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Keitaro Matsukawa, Y. Yato, Takashi Kato, Hideaki Imabayashi, T. Asazuma, K. Nemoto (2014)In Vivo Analysis of Insertional Torque During Pedicle Screwing Using Cortical Bone Trajectory Technique
Background: Previous studies have confirmed the feasibility of the cortical bone trajectory (CBT) technique. However, there are few reports on spinous process violation and screw penetration during the screw insertion. The purpose of this study was to evaluate the incidence of spinous process violation and screw penetration through the pedicle during CBT screw insertion. Methods: Computed tomography (CT) scans with normal lumbar structures were consecutively obtained and three-dimensional (3D) reconstructions of the lumbar spine were created. Bilateral CBT screw placement was simulated on each segment using a screw diameter of 4.5 mm, 5.0 mm, or 5.5 mm. Incidences of these complications were recorded and analyzed. Results: A total of 90 patients were enrolled. Spinous process violation was observed in 68.3, 53.3, 25.5, 1.7, and 0% from L1 to L5, respectively, using 4.5 mm screws. A significant difference was found among the five segments but this was unconnected to gender or screw diameter. The incidence of screw penetration through the inner wall decreased from L1 to L4; in turn, L1 (16.7–35.5%), L2 (12.7–34.4%), L3 (2.8–23.8%) and L4 (1.1–6.7%). This trend was reversed in L5 (6.7–16.7%). Moreover, screw penetration through the outer wall was rare. The incidence of screw penetration varied with screw size as well as lumbar level, but not with gender. Conclusions: There are more difficulties of CBT screw fixation in upper lumbar spine. The low rate of screw penetration, using 4.5 mm screws, suggests the safety for CBT fixation in the lumbar spine. Larger screws (5.0 mm or 5.5 mm) are more recommended for use in the lower lumbar spine. Moreover, CBT fixation in L5 deserves greater attention because of the unique morphology of the pedicle. Keywords: Cortical bone trajectory. Spinous process violation. Screw penetration. Three-dimensional simulation Background significant soft tissue dissection. Moreover, it should be The pedicle screw fixation technique is widely used as an noted that screw loosening or dislocation is a common effective surgical method for spinal segmental fixation. problem in traditional trajectory surgery in elderly patients Traditional pedicle screw fixation has been considered to with severe osteoporosis [1–3]. To overcome these defi- be the optimal method for it has high level of stability. ciencies, Santoni et al.  suggested the cortical bone tra- However, this technique is invasive and requires jectory (CBT) screw fixation technique as an alternative strategy for rigid fixation in the lumbar spine. CBT screws follow a specific trajectory from the pedicle to the cortical * Correspondence: email@example.com bone surface, and improvement in screw purchase and re- Department of Orthopaedic Surgery, The Second Affiliated Hospital and duction of the loosening rate has been confirmed [5, 6]. Yuying Children’s Hospital of Wenzhou Medical University, 109 Xueyuanxi Road, Wenzhou 325000, Zhejiang, China © The Author(s). 2020 Open Access This article is licensed under a Creative Commons Attribution 4.0 International License, which permits use, sharing, adaptation, distribution and reproduction in any medium or format, as long as you give appropriate credit to the original author(s) and the source, provide a link to the Creative Commons licence, and indicate if changes were made. The images or other third party material in this article are included in the article's Creative Commons licence, unless indicated otherwise in a credit line to the material. If material is not included in the article's Creative Commons licence and your intended use is not permitted by statutory regulation or exceeds the permitted use, you will need to obtain permission directly from the copyright holder. To view a copy of this licence, visit http://creativecommons.org/licenses/by/4.0/. The Creative Commons Public Domain Dedication waiver (http://creativecommons.org/publicdomain/zero/1.0/) applies to the data made available in this article, unless otherwise stated in a credit line to the data. Zhang et al. BMC Musculoskeletal Disorders (2020) 21:536 Page 2 of 7 To date, this technique has been applied clinically as an al- placement was simulated on each segment. The screw ternative fixation method in osteoporosis patients, and has size and insertion method were bilaterally identical. The demonstrated satisfying clinical outcomes [7, 8]. More- simulation was performed by a spine surgeon. over, it is considered to be an effective salvage fixation technique for failed traditional fixation or adjacent verte- Screw trajectories bral disease . Compared to traditional pedicle screw fix- CBT screw placement follows a medial-to-lateral path in ation, the CBT technique is also less invasive, involving the axial plane and a caudal-to-cephalad path in the sa- less soft tissue dissection, less blood loss, shorter operative gittal plane through the pedicle, engaging maximally time and shorter length of hospital stay . with the cortical bone from the pedicle to the vertebral However, the CBT technique has some limitations. In body . In this study, the target entry points and trajec- real surgeries, the posterior structures (mainly the spin- tories were based on the anteroposterior and lateral ous processes) are often considered to be a significant views of the 3D model. In the anteroposterior view, the obstruction to screw placement in this trajectory, espe- pedicle can be regarded as a clock face, which can assist cially in the upper lumbar spine. Thus, partial resection with intra-operative localization. The insertion was of the spinous processes and supraspinous ligament is started at the 7 o’clock position and aimed for a 1 often required, which may cause damage to the posterior o’clock orientation in the right pedicle, whereas insertion ligamentous complex participating in spinal stability. In in the left pedicle began at the 5 o’clock position and addition, due to the special trajectory of the CBT screw, aimed for an 11 o’clock orientation in the anteroposter- there remains a risk of screw penetration through the ior view (Fig. 2a) [10, 11]. To create parity, the endpoint pedicle in patients with small pedicles, which can result was set at the midpoint of the superior endplate without in nerve injuries and unstable fixation. None of these sit- perforation in the lateral view (Fig. 2b). This trajectory uations should be overlooked during the operation. was used for CBT screw placement in all lumbar levels. Presently, although morphometric and biochemical studies have confirmed the feasibility of the CBT tech- nique, there remains a lack of related reports on spinous Screw dimensions process violation and screw penetration during the screw Currently, the 4.5 mm screw is commonly used in clinical insertion process. Therefore, the purpose of this study surgery for CBT screw fixation. However, larger screws was to evaluate the risk of the above complications in are also recommended for stronger fixation strength . CBT screw fixation and provide a reference for the clin- To provide a comparison among the various screw diame- ical application of this technique using three- ters, screws with a diameter of 4.5 mm, 5.0 mm, or 5.5 dimensional (3D) screw insertion simulation software. mm were used in the placement process in this study. Methods Inclusion and exclusion criteria All lumbar spinal CT scans (containing L1–5) for either trauma evaluation or for preoperative surgical planning at our institution were retrospectively reviewed between January 2017 and June 2018. Patients with a lumbar frac- ture, compression of the vertebral body, ankylosing spon- dylitis, deformity, lumbar tumor or infection, or history of spinal surgery, were excluded. Patients with age of < 40 were excluded. All CT scans were performed on a 16-slice CT scanner (Philips Brilliance 16; Philips Medical Systems, Eindho- ven, the Netherlands). Scan parameters included 120 kV, 200 mA, a 512 × 512 matrix, a layer thickness of 1 mm, and a pitch of 1 mm. Computer simulation CT images of the lumbar spine were manipulated using Mimics software (ver. 18.0; Materialise, Leuven, Belgium) and underwent 3D reconstruction. After the Fig. 1 The anteroposterior (a) and lateral (b) view of the three- removal of unnecessary anatomic structures, normal 3D dimensional lumbar model lumbar models were obtained (Fig. 1). Then, CBT screw Zhang et al. BMC Musculoskeletal Disorders (2020) 21:536 Page 3 of 7 Fig. 2 The entry points and trajectories were shown. In the anteroposterior view (a), the pedicle can be regarded as a clock face; the insertion was started at the 5 o’clock (green circle) position and aimed for 11 o’clock (red circle) orientation in the left pedicle, whereas insertion in the right pedicle began at the 7 o’clock (green circle) position and aimed for 1 o’clock (red circle) orientation. The endpoint (red circle) was set at the midpoint of the superior endplate without perforation in the lateral view (b) Assessment of spinous process violation and screw Results penetration According to the selection criteria, 90 patients (48 males Following the predetermined entry points and trajector- and 42 females, mean age: 63.7 years, range: 40–85 years) ies, CBT screw placement finished in L1–5 (Fig. 3). After were enrolled in this study. All CT scans underwent 3D screw placement, spinous process violation or screw reconstruction and showed successful screw placement. penetration through the pedicle (through the inner and Given the lack of any statistical difference between the outer walls) could be directly observed in the 3D two sides, one screw insertion was regarded as a separate models (Fig. 4). Then, the incidence of the above study object. Thus, 900 screw insertions were contained complications was recorded and evaluated at each in this simulation (180 screws in each segment). level. Each level was compared with all other levels. Table 1 summarizes the incidence of spinous process The incidence of each complication among different violation and screw penetration through the pedicle (in- screwdiameters,aswellasby gender, wasalsocom- cluding the inner and outer walls) during the placement pared. The assessment was performed by an inde- process. The difference among screw sizes, as well as pendent spine surgeon. lumbar levels, is shown in Table 2. The incidence of spinous process violation was observed in 68.3, 53.3, 25.5, 1.7, and 0% of segments from L1 to L5, respect- Statistical analyses ively, using 4.5 mm screws. L1 and L2 were clearly asso- SPSS software (ver. 22.0; SPSS, Inc., Chicago, IL, USA) ciated with a particularly high rate of spinous process was used for all statistical analyses. The chi-squared test violation, whereas such violation barely occurred in L4 or Fisher’s exact test was utilized to compare the incidence and L5. Similarly, 5.0 and 5.5 mm screws also showed a of the above complications by gender, among the three similar rate, and downward trend, of spinous process screw diameters, and among the five levels. A p-value < violation from L1 to L5. A significant difference was 0.05 was considered to indicate statistical significance. found among the five segments (p < 0.001); however, this Fig. 3 The illustration of successful CBT screw placement as shown on the coronal (a), sagittal (b) and axial (c) view Zhang et al. BMC Musculoskeletal Disorders (2020) 21:536 Page 4 of 7 Fig. 4 The illustration of complications in CBT screws placement. a and b show spinous process violation in axial and coronal views. c Screw penetration through the inner wall of the pedicle. d Screw penetration through the outer wall of the pedicle Table 1 The incidence of spinous process violation and pedicle wall penetration Complication L1 (mm) L2 (mm) L3 (mm) L4 (mm) L5 (mm) 4.5 5.0 5.5 4.5 5.0 5.5 4.5 5.0 5.5 4.5 5.0 5.5 4.5 5.0 5.5 A (%) Male 62.5 64.6 65.6 52.1 52.1 53.1 25.0 26.0 26.0 0 0 0 0 0 0 Female 75.0 77.3 77.3 54.8 56.0 56.0 26.1 27.4 28.6 3.6 3.6 3.6 0 0 0 Total 68.3 70.5 71.1 53.3 53.8 54.4 25.5 26.7 27.2 1.7 1.7 1.7 0 0 0 p Value 0.072 0.060 0.083 0.719 0.603 0.704 0.855 0.839 0.704 0.100 0.100 0.100 ––– B (%) Male 13.5 19.8 29.1 8.3 22.9 32.9 1.0 8.3 20.8 0 1.0 3.1 3.1 7.3 12.5 Female 20.2 32.1 42.8 17.8 29.7 36.9 4.8 17.8 27.4 2.4 6.0 10.7 10.7 16.6 21.4 Total 16.7 25.5 35.5 12.7 26.1 34.4 2.8 12.7 23.8 1.1 3.3 6.7 6.7 11.7 16.7 p Value 0.229 0.058 0.056 0.056 0.297 0.516 0.186 0.056 0.304 0.216 0.099 0.069 0.069 0.051 0.066 C (%) Male 2.1 4.2 14.5 0 1.0 9.4 0 0 0 0 0 0 0 0 0 Female 6.0 10.0 14.2 2.4 3.6 6.0 0 0 4.8 0 0 0 0 0 0 Total 3.9 6.7 14.4 1.1 2.2 7.8 0 0 2.2 0 0 0 0 0 0 p Value 0.254 0.231 0.955 0.216 0.340 0.392 –– 0.186 ––– ––– A Spinous process violation, B Screw penetration through the inner wall of pedicle, C Screw penetration through the outer wall of pedicle, L Lumbar Comparison between genders Zhang et al. BMC Musculoskeletal Disorders (2020) 21:536 Page 5 of 7 Table 2 The effect of lumbar level and screw size on three complications Complication Size (mm) L1 L2 L3 L4 L5 p value A (%) 4.5 68.3 53.3 25.5 1.7 0 < 0.001 5.0 70.5 53.8 26.7 1.7 0 < 0.001 5.5 71.1 54.4 27.2 1.7 0 < 0.001 p value 0.831 0.971 0.936 1.000 – B (%) 4.5 16.7 12.7 2.8 1.1 6.7 < 0.001 5.0 25.5 26.1 12.7 3.3 11.7 < 0.001 5.5 35.5 34.4 23.8 6.7 16.7 < 0.001 p value < 0.001 < 0.001 < 0.001 0.019 0.013 C (%) 4.5 3.9 1.1 0 0 0 < 0.001 5.0 6.7 2.2 0 0 0 < 0.001 5.5 14.4 7.8 2.8 0 0 < 0.001 p value 0.001 0.002 0.018 –– A Spinous process violation, B Screw penetration through the inner wall of pedicle, C Screw penetration through the outer wall of pedicle, L Lumbar Comparison among lumbar levels Comparisons among screw sizes appeared to be unconnected to gender (p > 0.05) or trajectories. Spinous process violation and screw pene- screw diameter (p > 0.05). tration through the pedicle are two of the most common In general, the incidence of screw penetration through complications and cannot be ignored operatively. the pedicle was not high and differed between the inner Given the lack of sufficient clinical data regarding and outer walls. The incidence of screw penetration these two complications, computer simulation software through the inner wall with varying screw sizes (4.5, 5.0, can be of great assistance in evaluating their incidence. or 5.5 mm) showed a downward trend from L1 to L4; in Such software enables trajectories to be adjusted without turn, L1 (16.7–35.5%), L2 (12.7–34.4%), L3 (2.8–23.8%) breaking the specimen, and can test a large number of and L4 (1.1–6.7%). However, the incidence in L5 (6.7– patients in visible models. Through 3D reconstruction of 16.7%) reversed this downward trend. As shown in Table the lumbar spine and simulation of CBT screw place- 2, different levels showed a significantly different inci- ment, evaluation of the incidence of the two complica- dence of screw penetration through the inner wall (p < tions in each segment can be undertaken. Additionally, 0.001). Moreover, different screw sizes also resulted in simulated placements are conducive to determining the an apparent difference in the incidence on L1-L5 (p < entry point, insertion angle, and appropriate screw di- 0.05). In addition, screw penetration through the outer mensions prior to a real operation, and help reduce the wall was rare compared to that through the inner wall, incidence of intraoperative complications. and did not tend to occur in the lower lumbar spine. In real CBT surgery, the unique trajectory of pedicle The incidence of screw penetration through the outer screw fixation often causes spinous process violation, wall also varied with screw size and lumbar level. Not- where the posterior ligamentous complex can be a sig- ably, there was no significant difference in screw pene- nificant barrier to screw placement. To solve this prob- tration by gender. lem, partial resection of the spinous process and supraspinous ligament is usually required before screw Discussion insertion, especially in upper lumbar surgery. Cheng The CBT screw fixation technique, as a modified fix- et al. confirmed this in a cadaveric study . They ation method for traditional pedicle screw fixation, has deemed the entry point to be close to the spinous attracted increasing attention and has already been ap- process, which may lead to compression between the plied in clinical surgery [7, 8]. To achieve stronger in- screw and the spinous process, as well as the lamina, ternal fixation, the CBT screw follows a unique without resecting the posterior element; this can ultim- trajectory from the pedicle to the cortical bone surface, ately result in the fracture of adjacent structures or tra- maximizing thread contact with the higher-density bone jectory deviations. In our study, the incidence of spinous surface . CBT screw fixation is minimally invasive and process violation sequentially decreased from L1 to L5, shows superiority in patients with severe osteoporosis. which was in line with the gradual increase of lumbar However, some potential complications cannot be com- vertebrae width from L1 to L5. In L1 and L2 in particu- pletely avoided during the insertion process at particular lar, the high rate of spinous process violation, of about Zhang et al. BMC Musculoskeletal Disorders (2020) 21:536 Page 6 of 7 50–70%, indicated that partial resection of the posterior incidence of screw penetration in L5 fixation should be structure would be inevitable in most upper lumbar sur- seriously considered. geries. In contrast, the low rate in the lower lumbar It is generally accepted that screw purchase is posi- spine suggested superior maneuverability in the corre- tively related to screw diameter and length [12, 19]. A sponding segments with this trajectory. consensus has been reached that CBT demands finer Screw penetration through the pedicle is among the and shorter screws than traditional techniques due to its common complications of pedicle screw fixation and special trajectory. However, it is usually considered that carries the risk of neurovascular injury and pedicle frac- CBT could make up for the decrease of screw purchase ture . Through a systematic study of the anatomy of caused by smaller screws. Currently, the 4.5 mm screw is the lumbar pedicle, Li et al.  noted that the height of recommended for use in clinical surgery for CBT fix- the pedicle is greater than its width, and that the upper ation, to reduce the risk of screw penetration. In our and lower walls are formed of thicker cortical bone. study, the 5.0- and 5.5 mm screws also showed a relatively Thus, screw penetration through the pedicle mainly oc- low incidence of screw penetration, especially in the lower curs in the inner and outer walls rather than in the lumbar spine. However, space for a safety margin around upper and lower walls. Compared to the traditional tra- the screw in real surgery is required. The use of larger jectory, the unique trajectory in this technique may in- screws would reduce this space and increase the risk of crease the incidence of screw penetration during the pedicle fracture in real surgery. By investigating these con- placement process. Therefore, finer screws are usually cerns during the simulated operation, we determined that applied in real CBT surgeries to reduce the incidence of the space in the lower lumbar spine is adequate for place- screw penetration. Unlike the low incidence of screw ment of larger screws due to the larger size of the pedicle. penetration reported previously, screw penetration Additionally, the incidence of screw penetration was not through the pedicle (including the inner and outer walls) significantly related to screw size in the lower lumbar clearly occurred in some cases in our study. The inci- spine. Therefore, despite the higher incidence of screw dence of screw penetration was considered to be closely penetration with larger screws, the use of larger screws related to the morphology of the pedicle. As is already (5.0 mm or 5.5 mm) is feasible in lower lumbar CBT fix- known, the morphology of the pedicle, including the ation surgery to obtain stronger screw purchase. Nonethe- shape and pedicle axis angle, differs by lumbar level [11, less, surgeons should pay greater attention to fixation in 16, 17]. With the increase in pedicle size from the upper L5 with larger screws because of the high rate of screw to the lower lumbar spine, the incidence of screw pene- penetration. The preoperative measurement and evalu- tration obviously decreased, suggesting the relative safety ation of screw sizes can, to an extent, help reduce the risk of this trajectory in the lower lumbar spine. Neverthe- of screw penetration [11, 20]. less, the risk of nerve injury and fixation instability This study had some limitations. First, it was based on should not be ignored, especially in the upper lumbar a computer simulation which is not as realistic as a ca- spine. Additionally, screw penetration through the outer daveric study. Second, there was no consideration of the wall is uncommon following use of the medial-to-lateral size of the screw head and insertion tools, which inevit- trajectory, and is much safer than penetration through ably led to an underestimation of the rate of spinous the inner wall. Thus, screw penetration through the process violation. Third, the subjectivity of the operator inner wall is more noteworthy. may have a bias on the results. We were able to adjust Notably, the incidence of screw penetration through the entry points and insertion angles several times before the L5 pedicle inner wall was higher than in L4, which determining the correct trajectory for each case; this is was not consistent with the changes in lumbar pedicle not possible during an actual operation. Fourth, the rela- size. The reasons for this may be as follows. First, the tively small sample size could be problematic in terms of distinctive morphology of the L5 pedicle plays an essen- statistical analysis. Finally, race, age, height, and weight tial role. The greater pedicle axial angle and deeper lat- were not considered in this study because of the restric- eral recess compared to other levels increase the tions of sample. In spite of these deficiencies, our study likelihood of screw penetration in L5 fixation . Like- indicated the feasibility and safety of CBT screw fixation, wise, traditional trajectory pedicle screw fixation also has especially in the lower lumbar spine. a certain rate of screw penetration through the inner wall despite the larger size of the L5 pedicle. However, Conclusions contrary to the traditional trajectory, CBT does not fol- In conclusion, due to the high incidence of spinous low the central axis of the pedicle and instead has a process violation, there are more difficulties of CBT fix- crossing angle with the pedicle. The greater the angle ation in upper lumbar spine and risk of posterior elem- between the screw and the pedicle results in the higher ent damage is higher. In addition, the low rate of screw the risk of screw penetration. Therefore, the high penetration through the pedicle, with a screw diameter Zhang et al. BMC Musculoskeletal Disorders (2020) 21:536 Page 7 of 7 of 4.5 mm, suggests the safety of this method when car- posterior lumbar fusion: a systematic review and meta-analysis. Eur Spine J. 2019;28(7):1678–89. ried out with small screws. Larger screws (5 mm or 5.5 8. Lee GW, Son JH, Ahn MW, Kim HJ, Yeom JS. The comparison of pedicle mm) are more suitable for use in the lower lumbar spine screw and cortical screw in posterior lumbar interbody fusion: a prospective under certain conditions, to provide stronger screw pur- randomized noninferiority trial. Spine J. 2015;15(7):1519–26. 9. Rodriguez A, Neal M, Liu A, Somasundaram A, Hsu W, Branch CL. Novel chase. Moreover, CBT fixation in L5 deserves greater at- placement of cortical bone trajectory screws in previously instrumented tention due to the unique morphology of the pedicle pedicles for adjacent-segment lumbar disease using CT image-guided and its trajectory. In short, preoperative measurement navigation. Neurosurg Focus. 2014;36(3):E9. 10. Matsukawa K, Yato Y, Kato T, Imabayashi H, Asazuma T, Nemoto K. In vivo and evaluation are of great importance in the choice of analysis of insertional torque during pedicle screwing using cortical bone surgical trajectory or screw size before a real operation. trajectory technique. Spine (Phila Pa 1976). 2014;39(4):E240–5. 11. Matsukawa K, Yato Y, Nemoto O, Imabayashi H, Asazuma T, Nemoto K. Abbreviations Morphometric measurement of cortical bone trajectory for lumbar pedicle CBT: Cortical bone trajectory; CT: Computed tomography; 3D: Three- screw insertion using computed tomography. J Spinal Disord Tec. 2013; dimensional 26(6):E248–53. 12. Matsukawa K, Yato Y, Imabayashi H, Hosogane N, Abe Y, Asazuma T, et al. Acknowledgements Biomechanical evaluation of fixation strength among different sizes of Not applicable. pedicle screws using the cortical bone trajectory: what is the ideal screw size for optimal fixation? Acta Neurochir. 2016;158(3):465–71. Authors’ contributions 13. Cheng WK, Akpolat YT, Inceoglu S, Patel S, Danisa OA. Pars and pedicle LJ contributed to the conception and design. NT collect and analyzed the fracture and screw loosening associated with cortical bone trajectory: a case data. LZ and JY drafted the manuscript. WN critically reviewed the series and proposed mechanism through a cadaveric study. Spine J. 2016; manuscript. All authors have read and approved the final manuscript. 16(2):e59–65. 14. Morales-Avalos R, Re Elizondo-Omana RE, Vilchez-Cavazos F, Martínez-Ponce Funding de León AR, Elizondo-Riojas G, Delgado-Brito M, et al. Vertebral fixation with This work was supported by the clinical research foundation of The Second a transpedicular approach. Relevance of anatomical and imaging studies. Affiliated Hospital of Wenzhou Medical University (SAHoWMU-CR2017–08- Acta Ortop Mex. 2012;26(6):402–11. 106). 15. Li B, Jiang B, Fu Z, Zhang D, Wang T. Accurate determination of isthmus of lumbar pedicle: a morphometric study using reformatted computed Availability of data and materials tomographic images. Spine (Phila Pa 1976). 2004;29(21):2438–44. All data generated or analyzed during this study are available upon 16. Chaynes P, Sol J, Vaysse P, Becue J, Lagarrigue J. Vertebral pedicle anatomy reasonable request from the corresponding author. in relation to pedicle screw fixation: a cadaver study. Surg Radiol Anat. 2001; 23(2):85–90. Ethics approval and consent to participate 17. Robertson P, Stewart N. The radiologic anatomy of the lumbar and This study was approved by the Ethics Committee at The Second Affiliated lumbosacral pedicles. Spine (Phila Pa 1976). 2000;25(6):709–15. Hospital of Wenzhou Medical University (#2017–56; Mar, 2017). 18. Sugisaki K, An H, Espinoza Orías A, Rhim R, Andersson GB, Inoue N. In vivo three-dimensional morphometric analysis of the lumbar pedicle isthmus. Consent for publication Spine (Phila Pa 1976). 2009;34(24):2599–604. Not applicable, as no identifying personal information is included in this 19. Misenhimer G, Peek R, Wiltse L, Rothman SL, Widell JE. Anatomic analysis of manuscript. pedicle cortical and cancellous diameter as related to screw size. Spine (Phila Pa 1976). 1989;14(4):367–72. Competing interests 20. Senoglu M, Karadag A, Kinali B, Bozkurt B, Middlebrooks EK, Grande AW. The authors declare that they have no competing interests. Cortical bone trajectory screw for lumbar fixation: a quantitative anatomical and morphometric evaluation. 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BMC Musculoskeletal Disorders – Springer Journals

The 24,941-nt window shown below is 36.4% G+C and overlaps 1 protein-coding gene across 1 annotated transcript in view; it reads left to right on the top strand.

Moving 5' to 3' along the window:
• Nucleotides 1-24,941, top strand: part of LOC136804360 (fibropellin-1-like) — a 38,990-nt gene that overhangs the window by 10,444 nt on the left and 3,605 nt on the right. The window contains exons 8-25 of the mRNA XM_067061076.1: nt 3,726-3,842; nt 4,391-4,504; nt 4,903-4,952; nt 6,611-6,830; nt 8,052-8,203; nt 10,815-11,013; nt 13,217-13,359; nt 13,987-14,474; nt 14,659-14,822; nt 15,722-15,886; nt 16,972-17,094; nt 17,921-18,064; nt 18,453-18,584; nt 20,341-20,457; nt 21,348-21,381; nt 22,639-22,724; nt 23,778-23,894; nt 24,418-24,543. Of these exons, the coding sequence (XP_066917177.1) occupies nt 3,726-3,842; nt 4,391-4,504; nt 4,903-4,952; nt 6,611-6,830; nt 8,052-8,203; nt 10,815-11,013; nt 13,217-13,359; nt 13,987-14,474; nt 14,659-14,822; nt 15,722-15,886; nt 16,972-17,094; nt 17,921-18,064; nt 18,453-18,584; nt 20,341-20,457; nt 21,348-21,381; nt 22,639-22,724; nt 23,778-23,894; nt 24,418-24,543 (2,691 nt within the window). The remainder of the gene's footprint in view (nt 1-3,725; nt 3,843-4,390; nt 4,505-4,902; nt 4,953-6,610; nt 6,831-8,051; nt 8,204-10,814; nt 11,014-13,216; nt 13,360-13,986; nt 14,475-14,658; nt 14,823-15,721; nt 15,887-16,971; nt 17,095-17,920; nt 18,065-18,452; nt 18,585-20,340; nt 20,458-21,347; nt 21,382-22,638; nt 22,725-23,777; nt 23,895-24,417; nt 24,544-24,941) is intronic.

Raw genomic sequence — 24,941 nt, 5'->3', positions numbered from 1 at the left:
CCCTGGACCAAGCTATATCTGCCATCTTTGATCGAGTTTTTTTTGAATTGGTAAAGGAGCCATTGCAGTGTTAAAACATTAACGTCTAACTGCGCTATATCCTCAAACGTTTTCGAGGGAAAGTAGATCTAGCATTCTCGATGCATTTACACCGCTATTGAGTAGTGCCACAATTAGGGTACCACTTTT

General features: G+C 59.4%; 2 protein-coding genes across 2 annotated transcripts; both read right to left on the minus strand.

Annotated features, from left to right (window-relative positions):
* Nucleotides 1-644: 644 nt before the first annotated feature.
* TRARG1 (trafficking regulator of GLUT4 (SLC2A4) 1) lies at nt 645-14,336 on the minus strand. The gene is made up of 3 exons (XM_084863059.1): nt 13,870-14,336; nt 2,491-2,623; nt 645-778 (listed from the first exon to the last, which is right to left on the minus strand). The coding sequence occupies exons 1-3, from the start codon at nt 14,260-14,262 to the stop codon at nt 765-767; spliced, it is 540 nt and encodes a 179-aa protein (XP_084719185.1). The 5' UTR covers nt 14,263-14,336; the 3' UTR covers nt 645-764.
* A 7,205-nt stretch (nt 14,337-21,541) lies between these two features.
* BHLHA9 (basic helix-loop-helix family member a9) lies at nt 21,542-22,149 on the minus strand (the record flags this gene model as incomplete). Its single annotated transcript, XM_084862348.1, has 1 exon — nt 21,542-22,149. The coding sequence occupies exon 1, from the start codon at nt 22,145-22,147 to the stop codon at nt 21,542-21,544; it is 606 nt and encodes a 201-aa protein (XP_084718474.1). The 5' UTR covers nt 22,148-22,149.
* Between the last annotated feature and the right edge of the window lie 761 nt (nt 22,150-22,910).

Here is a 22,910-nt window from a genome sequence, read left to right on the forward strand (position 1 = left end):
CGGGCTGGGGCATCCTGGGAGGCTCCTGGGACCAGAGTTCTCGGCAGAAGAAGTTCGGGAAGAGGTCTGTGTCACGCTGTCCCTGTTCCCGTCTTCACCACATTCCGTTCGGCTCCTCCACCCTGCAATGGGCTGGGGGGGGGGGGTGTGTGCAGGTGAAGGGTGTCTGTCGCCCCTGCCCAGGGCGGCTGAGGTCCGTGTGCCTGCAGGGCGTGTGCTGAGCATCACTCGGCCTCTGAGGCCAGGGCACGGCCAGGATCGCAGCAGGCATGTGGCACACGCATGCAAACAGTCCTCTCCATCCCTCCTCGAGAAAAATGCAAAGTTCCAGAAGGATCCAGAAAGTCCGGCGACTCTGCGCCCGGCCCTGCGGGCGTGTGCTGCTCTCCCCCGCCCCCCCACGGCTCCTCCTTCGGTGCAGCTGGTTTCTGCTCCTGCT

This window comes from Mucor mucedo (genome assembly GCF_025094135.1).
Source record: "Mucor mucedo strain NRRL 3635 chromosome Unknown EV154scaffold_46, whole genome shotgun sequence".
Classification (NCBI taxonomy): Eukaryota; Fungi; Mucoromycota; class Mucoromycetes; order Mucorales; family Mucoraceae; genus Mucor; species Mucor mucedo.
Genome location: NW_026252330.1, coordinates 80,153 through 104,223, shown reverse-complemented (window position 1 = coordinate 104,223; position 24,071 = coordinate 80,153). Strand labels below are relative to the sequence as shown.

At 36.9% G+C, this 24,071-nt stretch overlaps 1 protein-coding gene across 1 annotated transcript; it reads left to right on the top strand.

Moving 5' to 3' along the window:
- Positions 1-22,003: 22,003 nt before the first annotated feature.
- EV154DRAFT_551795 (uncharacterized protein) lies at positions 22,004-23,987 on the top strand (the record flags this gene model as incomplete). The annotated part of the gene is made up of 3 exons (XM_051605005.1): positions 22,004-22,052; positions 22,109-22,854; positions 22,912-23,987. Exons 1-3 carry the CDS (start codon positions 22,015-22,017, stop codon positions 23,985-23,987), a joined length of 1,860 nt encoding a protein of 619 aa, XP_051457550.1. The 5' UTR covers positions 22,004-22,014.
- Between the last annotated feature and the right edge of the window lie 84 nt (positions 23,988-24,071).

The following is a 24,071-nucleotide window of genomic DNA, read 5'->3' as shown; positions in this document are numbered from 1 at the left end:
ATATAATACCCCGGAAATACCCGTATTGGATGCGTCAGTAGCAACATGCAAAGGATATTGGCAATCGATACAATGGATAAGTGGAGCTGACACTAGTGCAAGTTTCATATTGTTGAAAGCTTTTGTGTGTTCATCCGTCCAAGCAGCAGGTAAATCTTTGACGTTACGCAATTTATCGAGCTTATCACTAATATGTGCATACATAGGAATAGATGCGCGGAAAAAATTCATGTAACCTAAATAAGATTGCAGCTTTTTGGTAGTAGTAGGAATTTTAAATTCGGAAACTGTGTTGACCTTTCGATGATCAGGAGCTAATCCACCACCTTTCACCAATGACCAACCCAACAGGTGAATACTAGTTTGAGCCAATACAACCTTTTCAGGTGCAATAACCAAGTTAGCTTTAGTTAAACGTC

Published: Aug 11, 2020